Combating the Attack on Men and Boys

by Matt Rasmussen As a boy I remember waking up each morning for family scripture study and coming downstairs with uplifting music playing to help set the tone and provide the right spirit in my home. I learned as a young boy the influence music can have on you emotionally and spiritually. I’m grateful I learned to […]

by Matt Rasmussen

As a boy I remember waking up each morning for family scripture study and coming downstairs with uplifting music playing to help set the tone and provide the right spirit in my home. I learned as a young boy the influence music can have on you emotionally and spiritually. I’m grateful I learned to recognize, appreciate, and love worthy music, a gift that has served me well throughout my life.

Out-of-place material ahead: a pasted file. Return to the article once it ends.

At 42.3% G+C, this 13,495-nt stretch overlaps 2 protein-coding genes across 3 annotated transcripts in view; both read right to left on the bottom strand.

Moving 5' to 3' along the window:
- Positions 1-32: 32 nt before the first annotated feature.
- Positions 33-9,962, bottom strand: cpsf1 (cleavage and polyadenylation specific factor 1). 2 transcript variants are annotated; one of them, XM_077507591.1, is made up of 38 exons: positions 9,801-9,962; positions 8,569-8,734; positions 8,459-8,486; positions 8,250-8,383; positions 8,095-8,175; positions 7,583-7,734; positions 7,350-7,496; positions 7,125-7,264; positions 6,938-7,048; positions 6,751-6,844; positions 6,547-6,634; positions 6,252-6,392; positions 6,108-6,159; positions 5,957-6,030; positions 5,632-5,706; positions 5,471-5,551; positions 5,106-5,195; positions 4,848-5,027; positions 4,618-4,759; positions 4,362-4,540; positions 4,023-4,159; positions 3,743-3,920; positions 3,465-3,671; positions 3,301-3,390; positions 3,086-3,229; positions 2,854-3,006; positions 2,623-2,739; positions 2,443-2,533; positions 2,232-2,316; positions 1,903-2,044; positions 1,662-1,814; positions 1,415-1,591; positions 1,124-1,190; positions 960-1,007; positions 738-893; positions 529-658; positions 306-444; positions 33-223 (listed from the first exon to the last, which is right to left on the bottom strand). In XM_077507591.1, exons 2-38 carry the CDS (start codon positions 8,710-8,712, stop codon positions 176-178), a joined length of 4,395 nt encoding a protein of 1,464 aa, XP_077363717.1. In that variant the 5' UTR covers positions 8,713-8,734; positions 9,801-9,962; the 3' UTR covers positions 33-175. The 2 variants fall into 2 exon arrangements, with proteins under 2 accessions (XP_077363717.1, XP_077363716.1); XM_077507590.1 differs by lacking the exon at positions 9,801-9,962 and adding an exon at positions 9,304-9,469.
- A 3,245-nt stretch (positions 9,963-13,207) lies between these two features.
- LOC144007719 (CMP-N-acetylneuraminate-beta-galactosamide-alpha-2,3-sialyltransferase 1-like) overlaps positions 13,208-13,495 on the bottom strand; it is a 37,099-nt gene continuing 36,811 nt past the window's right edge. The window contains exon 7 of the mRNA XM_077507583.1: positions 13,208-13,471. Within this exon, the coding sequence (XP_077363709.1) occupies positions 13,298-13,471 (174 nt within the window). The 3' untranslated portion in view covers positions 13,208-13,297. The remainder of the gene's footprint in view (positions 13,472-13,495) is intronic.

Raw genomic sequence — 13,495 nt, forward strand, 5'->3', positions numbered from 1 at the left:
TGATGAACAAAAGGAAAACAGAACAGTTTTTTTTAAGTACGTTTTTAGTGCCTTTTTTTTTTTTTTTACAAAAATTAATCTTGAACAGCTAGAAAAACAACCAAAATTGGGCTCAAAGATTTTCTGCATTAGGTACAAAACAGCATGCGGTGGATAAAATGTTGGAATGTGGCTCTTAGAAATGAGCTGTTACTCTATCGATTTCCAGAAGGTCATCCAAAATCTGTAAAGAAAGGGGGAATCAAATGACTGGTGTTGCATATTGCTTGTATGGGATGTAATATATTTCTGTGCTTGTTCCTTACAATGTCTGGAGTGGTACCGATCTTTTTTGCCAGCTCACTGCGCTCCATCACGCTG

Unfortunately, we live in a world where good things are constantly under attack. There is a satanic substitute for all that is uplifting and positive. As parents of nine children, my wife and I are constantly aware of how bombarded boys are today with filth, pornography, immorality, and violence, and that often they don’t even realize it. It’s so subtle and shrewd, and has the appearance of normal, that often if we don’t point it out to them, they may not see it for what it is. How do we combat this? How can we have a greater influence than everything they see or hear at school, online, on TV, on the radio, or on their phones? Well, there’s not one answer that’s the same for each person, but there’s one thing that my wife and I do constantly that we hope will put the odds in our favor: continue to expose our children, especially our two sons who are the oldest, to worthy and uplifting music that will help them feel the Spirit and draw closer to Jesus Christ.